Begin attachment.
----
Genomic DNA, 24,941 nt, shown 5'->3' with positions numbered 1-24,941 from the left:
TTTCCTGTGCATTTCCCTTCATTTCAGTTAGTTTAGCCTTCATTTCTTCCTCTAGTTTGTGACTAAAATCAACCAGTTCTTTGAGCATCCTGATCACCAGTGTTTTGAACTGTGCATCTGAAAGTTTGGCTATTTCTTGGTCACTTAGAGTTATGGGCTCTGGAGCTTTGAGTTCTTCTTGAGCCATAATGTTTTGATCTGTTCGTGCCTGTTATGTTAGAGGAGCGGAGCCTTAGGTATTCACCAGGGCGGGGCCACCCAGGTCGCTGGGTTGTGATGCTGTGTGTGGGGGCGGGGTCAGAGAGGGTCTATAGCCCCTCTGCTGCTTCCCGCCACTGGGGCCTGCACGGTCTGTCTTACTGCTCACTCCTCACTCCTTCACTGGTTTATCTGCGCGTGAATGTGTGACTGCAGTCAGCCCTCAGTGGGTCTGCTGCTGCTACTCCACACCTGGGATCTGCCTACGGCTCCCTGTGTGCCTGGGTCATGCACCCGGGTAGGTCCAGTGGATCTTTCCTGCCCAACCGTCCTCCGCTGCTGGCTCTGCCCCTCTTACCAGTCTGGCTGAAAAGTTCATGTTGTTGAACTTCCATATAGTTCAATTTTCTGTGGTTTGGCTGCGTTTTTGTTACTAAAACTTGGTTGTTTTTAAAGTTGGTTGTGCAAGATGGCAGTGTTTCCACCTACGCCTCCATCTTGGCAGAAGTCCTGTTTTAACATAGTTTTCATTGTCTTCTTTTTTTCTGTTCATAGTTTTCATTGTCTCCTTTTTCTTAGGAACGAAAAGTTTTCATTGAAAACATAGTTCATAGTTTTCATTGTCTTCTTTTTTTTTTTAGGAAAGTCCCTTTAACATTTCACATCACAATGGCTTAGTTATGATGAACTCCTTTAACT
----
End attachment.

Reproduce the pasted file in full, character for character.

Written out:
Genomic DNA, 24,941 nt, shown 5'->3' with positions numbered 1-24,941 from the left:
TTTCCTGTGCATTTCCCTTCATTTCAGTTAGTTTAGCCTTCATTTCTTCCTCTAGTTTGTGACTAAAATCAACCAGTTCTTTGAGCATCCTGATCACCAGTGTTTTGAACTGTGCATCTGAAAGTTTGGCTATTTCTTGGTCACTTAGAGTTATGGGCTCTGGAGCTTTGAGTTCTTCTTGAGCCATAATGTTTTGATCTGTTCGTGCCTGTTATGTTAGAGGAGCGGAGCCTTAGGTATTCACCAGGGCGGGGCCACCCAGGTCGCTGGGTTGTGATGCTGTGTGTGGGGGCGGGGTCAGAGAGGGTCTATAGCCCCTCTGCTGCTTCCCGCCACTGGGGCCTGCACGGTCTGTCTTACTGCTCACTCCTCACTCCTTCACTGGTTTATCTGCGCGTGAATGTGTGACTGCAGTCAGCCCTCAGTGGGTCTGCTGCTGCTACTCCACACCTGGGATCTGCCTACGGCTCCCTGTGTGCCTGGGTCATGCACCCGGGTAGGTCCAGTGGATCTTTCCTGCCCAACCGTCCTCCGCTGCTGGCTCTGCCCCTCTTACCAGTCTGGCTGAAAAGTTCATGTTGTTGAACTTCCATATAGTTCAATTTTCTGTGGTTTGGCTGCGTTTTTGTTACTAAAACTTGGTTGTTTTTAAAGTTGGTTGTGCAAGATGGCAGTGTTTCCACCTACGCCTCCATCTTGGCAGAAGTCCTGTTTTAACATAGTTTTCATTGTCTTCTTTTTTTCTGTTCATAGTTTTCATTGTCTCCTTTTTCTTAGGAACGAAAAGTTTTCATTGAAAACATAGTTCATAGTTTTCATTGTCTTCTTTTTTTTTTTAGGAAAGTCCCTTTAACATTTCACATCACAATGGCTTAGTTATGATGAACTCCTTTAACT